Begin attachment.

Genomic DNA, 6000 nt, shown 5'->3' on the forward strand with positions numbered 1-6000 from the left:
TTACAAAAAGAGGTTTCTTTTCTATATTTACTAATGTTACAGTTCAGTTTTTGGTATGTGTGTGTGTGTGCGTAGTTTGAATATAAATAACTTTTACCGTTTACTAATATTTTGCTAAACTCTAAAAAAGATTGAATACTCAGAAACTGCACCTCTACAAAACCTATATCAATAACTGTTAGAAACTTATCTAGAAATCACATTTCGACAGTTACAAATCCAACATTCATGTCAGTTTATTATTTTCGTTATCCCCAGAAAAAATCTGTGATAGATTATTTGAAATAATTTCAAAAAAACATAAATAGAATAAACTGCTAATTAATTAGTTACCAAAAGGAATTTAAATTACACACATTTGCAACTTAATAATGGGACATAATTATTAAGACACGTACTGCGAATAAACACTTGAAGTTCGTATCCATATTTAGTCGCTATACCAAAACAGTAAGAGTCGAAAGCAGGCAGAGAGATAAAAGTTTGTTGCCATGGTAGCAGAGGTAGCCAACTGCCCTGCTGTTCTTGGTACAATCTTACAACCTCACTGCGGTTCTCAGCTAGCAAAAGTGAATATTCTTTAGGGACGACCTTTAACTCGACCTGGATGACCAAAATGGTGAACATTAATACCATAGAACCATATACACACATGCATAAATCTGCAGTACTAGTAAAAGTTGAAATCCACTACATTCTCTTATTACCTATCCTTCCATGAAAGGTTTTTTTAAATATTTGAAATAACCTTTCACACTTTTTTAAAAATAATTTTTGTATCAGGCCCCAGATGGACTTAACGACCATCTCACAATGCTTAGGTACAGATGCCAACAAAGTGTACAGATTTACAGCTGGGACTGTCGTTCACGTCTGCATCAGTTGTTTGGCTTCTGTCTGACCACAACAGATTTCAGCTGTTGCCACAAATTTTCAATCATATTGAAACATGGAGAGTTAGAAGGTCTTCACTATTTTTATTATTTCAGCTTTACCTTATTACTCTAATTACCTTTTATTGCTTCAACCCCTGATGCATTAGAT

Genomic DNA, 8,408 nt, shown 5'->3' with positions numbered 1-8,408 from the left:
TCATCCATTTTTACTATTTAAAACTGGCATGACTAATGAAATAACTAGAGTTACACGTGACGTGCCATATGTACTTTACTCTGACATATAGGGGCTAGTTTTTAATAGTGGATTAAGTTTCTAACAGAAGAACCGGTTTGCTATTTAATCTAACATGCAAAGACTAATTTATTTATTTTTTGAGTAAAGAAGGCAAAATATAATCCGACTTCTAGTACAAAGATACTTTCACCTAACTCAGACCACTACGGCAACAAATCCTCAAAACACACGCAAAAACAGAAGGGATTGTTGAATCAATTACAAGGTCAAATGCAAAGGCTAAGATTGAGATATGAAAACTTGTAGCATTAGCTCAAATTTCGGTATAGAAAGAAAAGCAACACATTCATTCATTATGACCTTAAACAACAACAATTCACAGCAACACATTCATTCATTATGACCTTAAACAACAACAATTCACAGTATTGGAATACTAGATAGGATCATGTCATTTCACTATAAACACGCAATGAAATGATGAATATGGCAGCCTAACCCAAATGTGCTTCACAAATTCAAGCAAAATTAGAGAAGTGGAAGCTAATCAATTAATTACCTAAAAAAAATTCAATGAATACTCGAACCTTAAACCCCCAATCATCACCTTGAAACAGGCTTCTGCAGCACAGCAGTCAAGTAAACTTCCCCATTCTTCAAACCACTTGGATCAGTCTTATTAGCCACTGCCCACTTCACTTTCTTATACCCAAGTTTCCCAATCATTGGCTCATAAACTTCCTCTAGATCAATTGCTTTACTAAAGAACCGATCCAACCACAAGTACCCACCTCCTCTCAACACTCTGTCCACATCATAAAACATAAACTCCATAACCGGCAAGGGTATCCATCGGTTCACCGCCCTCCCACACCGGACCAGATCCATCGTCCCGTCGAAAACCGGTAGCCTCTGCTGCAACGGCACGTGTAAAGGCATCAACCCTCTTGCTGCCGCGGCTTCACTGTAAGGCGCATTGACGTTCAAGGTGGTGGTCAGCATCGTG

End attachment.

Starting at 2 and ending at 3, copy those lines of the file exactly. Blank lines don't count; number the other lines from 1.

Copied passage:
TTACAAAAAGAGGTTTCTTTTCTATATTTACTAATGTTACAGTTCAGTTTTTGGTATGTGTGTGTGTGTGCGTAGTTTGAATATAAATAACTTTTACCGTTTACTAATATTTTGCTAAACTCTAAAAAAGATTGAATACTCAGAAACTGCACCTCTACAAAACCTATATCAATAACTGTTAGAAACTTATCTAGAAATCACATTTCGACAGTTACAAATCCAACATTCATGTCAGTTTATTATTTTCGTTATCCCCAGAAAAAATCTGTGATAGATTATTTGAAATAATTTCAAAAAAACATAAATAGAATAAACTGCTAATTAATTAGTTACCAAAAGGAATTTAAATTACACACATTTGCAACTTAATAATGGGACATAATTATTAAGACACGTACTGCGAATAAACACTTGAAGTTCGTATCCATATTTAGTCGCTATACCAAAACAGTAAGAGTCGAAAGCAGGCAGAGAGATAAAAGTTTGTTGCCATGGTAGCAGAGGTAGCCAACTGCCCTGCTGTTCTTGGTACAATCTTACAACCTCACTGCGGTTCTCAGCTAGCAAAAGTGAATATTCTTTAGGGACGACCTTTAACTCGACCTGGATGACCAAAATGGTGAACATTAATACCATAGAACCATATACACACATGCATAAATCTGCAGTACTAGTAAAAGTTGAAATCCACTACATTCTCTTATTACCTATCCTTCCATGAAAGGTTTTTTTAAATATTTGAAATAACCTTTCACACTTTTTTAAAAATAATTTTTGTATCAGGCCCCAGATGGACTTAACGACCATCTCACAATGCTTAGGTACAGATGCCAACAAAGTGTACAGATTTACAGCTGGGACTGTCGTTCACGTCTGCATCAGTTGTTTGGCTTCTGTCTGACCACAACAGATTTCAGCTGTTGCCACAAATTTTCAATCATATTGAAACATGGAGAGTTAGAAGGTCTTCACTATTTTTATTATTTCAGCTTTACCTTATTACTCTAATTACCTTTTATTGCTTCAACCCCTGATGCATTAGAT

Genomic DNA, 8,408 nt, shown 5'->3' with positions numbered 1-8,408 from the left: